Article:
Prevention and Suppression of Terrorism

Part of Carers (Identification and Support) – in the House of Commons at 3:55 pm on 14th July 2010.

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Photo of Alan Johnson Alan Johnson Shadow Home Secretary and Shadow Minister for Women and Equalities 3:55 pm, 14th July 2010

I am grateful for that clarification, and I completely agree with what the Home Secretary has said about Prevent.

As the Home Secretary said in her speech, the security threat is, if anything, greater today than it was a year ago. In the year since the last renewal, we have learned more, by means of Operation Overt, about the so-called liquid bomb plot, through the successful prosecution of those involved. We should remember that this involved the planned destruction of seven passenger planes all flying to North America, and is one case in which pre-charge detention beyond 14 days was necessary in respect of six people involved in that plot.

We also know now that Operation Pathway in Greater Manchester, which was a matter of speculation in the debate this time last year, is now understood to have been a serious and advanced terrorist plot. It was, thankfully, thwarted yet again by the security services. In the past year, two further organisations have been proscribed. The threat level, decided not by Ministers but by the experts in the security agencies, has been changed to "substantial" and then back to the second highest level, "severe", which means that an attack is highly likely. As we meet today to make a decision based on the evidence over the coming year, that is the position in which we find ourselves.

On Christmas Day, Umar Farouk Abdulmutallab, a Nigerian citizen who studied in the United Kingdom and was radicalised in Yemen, flew from Lagos via Holland with 80 grams of PETN explosive-which successfully circumvented aviation security-sewn into his underpants, in an attempt to blow up a passenger plane over Detroit. That demonstrated first the continuing ingenuity of our enemies, and secondly the international nature of the threat.

There has been one other important development over the year: the report of the all-party group of Privy Counsellors, under the chairmanship of Sir John Chilcot, on the crucial issue of intercept evidence. When I was Home Secretary, I briefed the Prime Minister and the Deputy Prime Minister separately in their previous roles. They fully understand-as, I know, does the Home Secretary-that the Privy Counsellors found that two of the nine principles that they themselves had established in order to ensure a practical way in which to meet our shared desire to use intercept as evidence were breached during the simulations that they conducted in their course of their work. They are doing further work to see whether they can find a way around the difficulties, but the issue is obviously integral to the whole question of pre-charge detention.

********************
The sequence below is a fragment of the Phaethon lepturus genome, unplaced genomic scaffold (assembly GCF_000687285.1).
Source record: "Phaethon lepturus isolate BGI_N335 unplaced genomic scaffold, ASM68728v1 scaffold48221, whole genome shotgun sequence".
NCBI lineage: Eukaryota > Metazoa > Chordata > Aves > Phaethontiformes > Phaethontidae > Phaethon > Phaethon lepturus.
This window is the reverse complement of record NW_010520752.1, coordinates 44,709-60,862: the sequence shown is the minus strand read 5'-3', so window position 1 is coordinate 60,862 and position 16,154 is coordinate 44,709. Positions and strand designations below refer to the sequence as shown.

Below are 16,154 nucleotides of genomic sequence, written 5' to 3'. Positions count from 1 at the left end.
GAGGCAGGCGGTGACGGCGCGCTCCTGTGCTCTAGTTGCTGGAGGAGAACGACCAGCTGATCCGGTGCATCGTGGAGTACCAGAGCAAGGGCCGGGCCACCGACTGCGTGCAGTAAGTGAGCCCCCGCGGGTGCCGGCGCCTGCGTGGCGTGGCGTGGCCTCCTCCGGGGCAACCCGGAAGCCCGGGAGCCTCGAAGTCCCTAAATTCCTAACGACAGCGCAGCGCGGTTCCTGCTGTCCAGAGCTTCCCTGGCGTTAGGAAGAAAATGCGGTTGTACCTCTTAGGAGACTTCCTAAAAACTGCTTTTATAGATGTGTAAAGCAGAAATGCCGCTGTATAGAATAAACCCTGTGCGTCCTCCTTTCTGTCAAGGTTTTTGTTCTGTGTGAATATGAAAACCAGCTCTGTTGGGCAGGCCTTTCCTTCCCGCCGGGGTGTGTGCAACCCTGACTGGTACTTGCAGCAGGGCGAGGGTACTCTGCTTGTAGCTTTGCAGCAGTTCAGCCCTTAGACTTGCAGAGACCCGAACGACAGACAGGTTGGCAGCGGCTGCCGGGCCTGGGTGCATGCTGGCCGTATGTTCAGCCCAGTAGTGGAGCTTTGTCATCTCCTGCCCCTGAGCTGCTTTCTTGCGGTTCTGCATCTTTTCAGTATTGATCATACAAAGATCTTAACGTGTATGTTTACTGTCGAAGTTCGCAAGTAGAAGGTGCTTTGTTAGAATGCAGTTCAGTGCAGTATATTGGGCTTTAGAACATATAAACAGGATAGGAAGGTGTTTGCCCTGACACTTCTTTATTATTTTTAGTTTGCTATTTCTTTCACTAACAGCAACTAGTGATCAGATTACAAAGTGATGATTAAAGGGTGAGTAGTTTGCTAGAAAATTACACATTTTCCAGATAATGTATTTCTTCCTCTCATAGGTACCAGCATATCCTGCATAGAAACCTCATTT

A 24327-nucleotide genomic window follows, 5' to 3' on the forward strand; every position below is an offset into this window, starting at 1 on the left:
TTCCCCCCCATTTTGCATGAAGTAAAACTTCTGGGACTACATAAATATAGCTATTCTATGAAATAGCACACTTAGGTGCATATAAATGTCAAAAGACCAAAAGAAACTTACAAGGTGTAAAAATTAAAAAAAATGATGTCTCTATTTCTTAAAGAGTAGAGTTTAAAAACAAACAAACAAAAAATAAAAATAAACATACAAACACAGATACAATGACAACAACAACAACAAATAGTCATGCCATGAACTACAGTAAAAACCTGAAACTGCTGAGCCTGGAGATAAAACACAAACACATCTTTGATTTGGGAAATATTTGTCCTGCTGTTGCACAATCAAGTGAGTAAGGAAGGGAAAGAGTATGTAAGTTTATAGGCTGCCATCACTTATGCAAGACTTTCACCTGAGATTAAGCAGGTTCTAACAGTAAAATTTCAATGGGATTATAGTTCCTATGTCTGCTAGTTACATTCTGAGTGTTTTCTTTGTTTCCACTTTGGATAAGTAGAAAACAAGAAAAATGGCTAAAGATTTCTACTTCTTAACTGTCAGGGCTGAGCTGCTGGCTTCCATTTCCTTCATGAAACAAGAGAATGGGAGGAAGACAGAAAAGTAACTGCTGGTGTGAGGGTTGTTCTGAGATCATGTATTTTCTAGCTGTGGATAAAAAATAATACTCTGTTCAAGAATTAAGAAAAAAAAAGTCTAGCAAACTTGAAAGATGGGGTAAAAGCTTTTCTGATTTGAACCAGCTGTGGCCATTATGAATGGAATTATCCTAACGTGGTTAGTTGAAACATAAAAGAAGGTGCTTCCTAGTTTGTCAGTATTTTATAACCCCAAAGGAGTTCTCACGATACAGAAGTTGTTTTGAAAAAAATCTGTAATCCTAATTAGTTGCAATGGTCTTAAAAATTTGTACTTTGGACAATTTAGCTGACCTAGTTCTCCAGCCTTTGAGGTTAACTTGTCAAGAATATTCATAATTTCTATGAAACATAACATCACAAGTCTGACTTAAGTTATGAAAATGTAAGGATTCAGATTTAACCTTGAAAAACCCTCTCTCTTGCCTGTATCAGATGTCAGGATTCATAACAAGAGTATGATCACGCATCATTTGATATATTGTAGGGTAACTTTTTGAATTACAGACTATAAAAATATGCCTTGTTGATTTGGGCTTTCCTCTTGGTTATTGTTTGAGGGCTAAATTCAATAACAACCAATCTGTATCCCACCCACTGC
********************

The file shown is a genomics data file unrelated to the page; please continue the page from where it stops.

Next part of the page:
I ask the Home Secretary to reconsider the response that she gave yesterday to Mr Bone, who asked why intercept evidence was not being considered as part of the review. She rightly said that it was better to consider the issue over time, but that, I believe, is an argument for spending longer on the review. I fail to see how such an important component of the argument about 28 days-rehearsed in every annual debate, and also integral to the consideration of control orders, which is also part of the review-can be separated from the overall review.

Finally, there is the important question of whether the power is being abused in the legal framework. Some Members argue that we should abandon this measure because it is not used very often, but I would be more concerned if it were used other than sparingly. As the Home Secretary rightly said, it is an exceptional measure, as Lord Carlile has pointed out, the need for it is rare, and the Crown Prosecution Service is well aware that no one should be detained for a moment longer than necessary. There is no evidence that the power has been abused, but Lord Carlile made an important recommendation in his review of Operation Pathway, proposing the granting of conditional bail by a judge for a period up to the 28th day following arrest, which would enable restrictions short of custody to be imposed while the inquiry continued. That strikes me as worthy of consideration, perhaps during the review.

In my view, the evidence is overwhelming. The statutory instrument should be approved today, and the Government should tread very carefully if the purpose of their review is to arrive at a conclusion consistent with the Liberal Democrat manifesto commitment to reduce the 28-day pre-charge detention period for terrorist suspects regardless of the dangers and the overwhelming evidence.

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